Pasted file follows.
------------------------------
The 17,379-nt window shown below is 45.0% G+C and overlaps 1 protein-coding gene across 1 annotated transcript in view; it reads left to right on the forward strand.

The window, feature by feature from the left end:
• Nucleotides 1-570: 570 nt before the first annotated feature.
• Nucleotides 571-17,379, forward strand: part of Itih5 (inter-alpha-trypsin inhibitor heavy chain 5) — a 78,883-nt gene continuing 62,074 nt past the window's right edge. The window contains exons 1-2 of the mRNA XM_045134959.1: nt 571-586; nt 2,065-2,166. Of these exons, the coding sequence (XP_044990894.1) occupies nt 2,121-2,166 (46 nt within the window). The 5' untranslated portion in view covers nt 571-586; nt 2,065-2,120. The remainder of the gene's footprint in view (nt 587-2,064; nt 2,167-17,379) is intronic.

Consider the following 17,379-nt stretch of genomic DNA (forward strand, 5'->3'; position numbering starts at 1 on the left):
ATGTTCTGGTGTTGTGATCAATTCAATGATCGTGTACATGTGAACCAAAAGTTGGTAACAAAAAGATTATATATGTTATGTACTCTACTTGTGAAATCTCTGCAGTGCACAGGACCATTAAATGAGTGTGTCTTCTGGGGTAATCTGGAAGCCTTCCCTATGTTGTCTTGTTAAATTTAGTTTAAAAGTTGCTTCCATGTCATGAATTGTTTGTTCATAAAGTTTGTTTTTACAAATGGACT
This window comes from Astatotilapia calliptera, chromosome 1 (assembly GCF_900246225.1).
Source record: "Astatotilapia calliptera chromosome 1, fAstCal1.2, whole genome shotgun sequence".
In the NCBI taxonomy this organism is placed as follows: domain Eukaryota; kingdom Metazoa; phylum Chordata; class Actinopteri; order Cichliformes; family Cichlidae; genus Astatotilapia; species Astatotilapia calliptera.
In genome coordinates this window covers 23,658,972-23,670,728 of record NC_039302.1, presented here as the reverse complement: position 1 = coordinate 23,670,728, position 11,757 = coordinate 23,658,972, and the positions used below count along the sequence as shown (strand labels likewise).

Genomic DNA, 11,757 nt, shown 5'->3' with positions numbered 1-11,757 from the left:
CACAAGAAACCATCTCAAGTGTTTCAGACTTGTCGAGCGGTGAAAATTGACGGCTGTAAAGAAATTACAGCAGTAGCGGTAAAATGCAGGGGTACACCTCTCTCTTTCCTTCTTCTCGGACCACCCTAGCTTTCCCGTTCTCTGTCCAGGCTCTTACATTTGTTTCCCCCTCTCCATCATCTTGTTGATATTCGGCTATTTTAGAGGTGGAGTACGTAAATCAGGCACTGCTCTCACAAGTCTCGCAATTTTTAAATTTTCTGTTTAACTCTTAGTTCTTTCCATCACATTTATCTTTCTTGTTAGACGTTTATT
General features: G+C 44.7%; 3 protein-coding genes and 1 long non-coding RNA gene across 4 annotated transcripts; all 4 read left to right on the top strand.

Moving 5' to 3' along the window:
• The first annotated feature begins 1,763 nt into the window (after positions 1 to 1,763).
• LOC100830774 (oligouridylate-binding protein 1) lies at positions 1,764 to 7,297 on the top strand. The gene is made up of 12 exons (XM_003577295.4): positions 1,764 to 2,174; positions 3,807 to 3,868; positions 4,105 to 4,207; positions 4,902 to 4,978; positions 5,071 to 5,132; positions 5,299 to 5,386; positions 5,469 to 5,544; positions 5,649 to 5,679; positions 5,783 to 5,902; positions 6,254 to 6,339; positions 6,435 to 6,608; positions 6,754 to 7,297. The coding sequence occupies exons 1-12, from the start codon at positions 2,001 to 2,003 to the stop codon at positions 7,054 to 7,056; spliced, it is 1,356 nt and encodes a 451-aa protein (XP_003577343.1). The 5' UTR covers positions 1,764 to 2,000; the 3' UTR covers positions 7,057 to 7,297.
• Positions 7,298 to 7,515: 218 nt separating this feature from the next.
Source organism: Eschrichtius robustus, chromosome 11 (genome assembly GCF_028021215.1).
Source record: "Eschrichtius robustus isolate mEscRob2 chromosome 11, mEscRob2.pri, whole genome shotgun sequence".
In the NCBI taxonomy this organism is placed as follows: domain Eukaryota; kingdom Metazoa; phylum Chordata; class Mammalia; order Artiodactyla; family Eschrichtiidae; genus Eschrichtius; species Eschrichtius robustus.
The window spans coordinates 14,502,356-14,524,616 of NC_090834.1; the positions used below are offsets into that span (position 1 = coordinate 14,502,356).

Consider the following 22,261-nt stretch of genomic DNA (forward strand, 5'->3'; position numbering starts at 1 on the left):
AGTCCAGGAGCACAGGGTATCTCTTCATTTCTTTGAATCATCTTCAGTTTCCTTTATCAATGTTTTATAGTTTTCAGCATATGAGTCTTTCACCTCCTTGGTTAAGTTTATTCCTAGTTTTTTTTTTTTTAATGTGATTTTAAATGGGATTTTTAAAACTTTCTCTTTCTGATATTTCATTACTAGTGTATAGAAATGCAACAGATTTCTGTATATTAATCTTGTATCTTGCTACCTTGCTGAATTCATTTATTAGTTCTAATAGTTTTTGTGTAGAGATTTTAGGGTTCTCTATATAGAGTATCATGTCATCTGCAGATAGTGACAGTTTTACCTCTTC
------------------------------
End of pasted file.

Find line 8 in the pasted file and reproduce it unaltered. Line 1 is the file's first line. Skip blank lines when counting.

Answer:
Source record: "Astatotilapia calliptera chromosome 1, fAstCal1.2, whole genome shotgun sequence".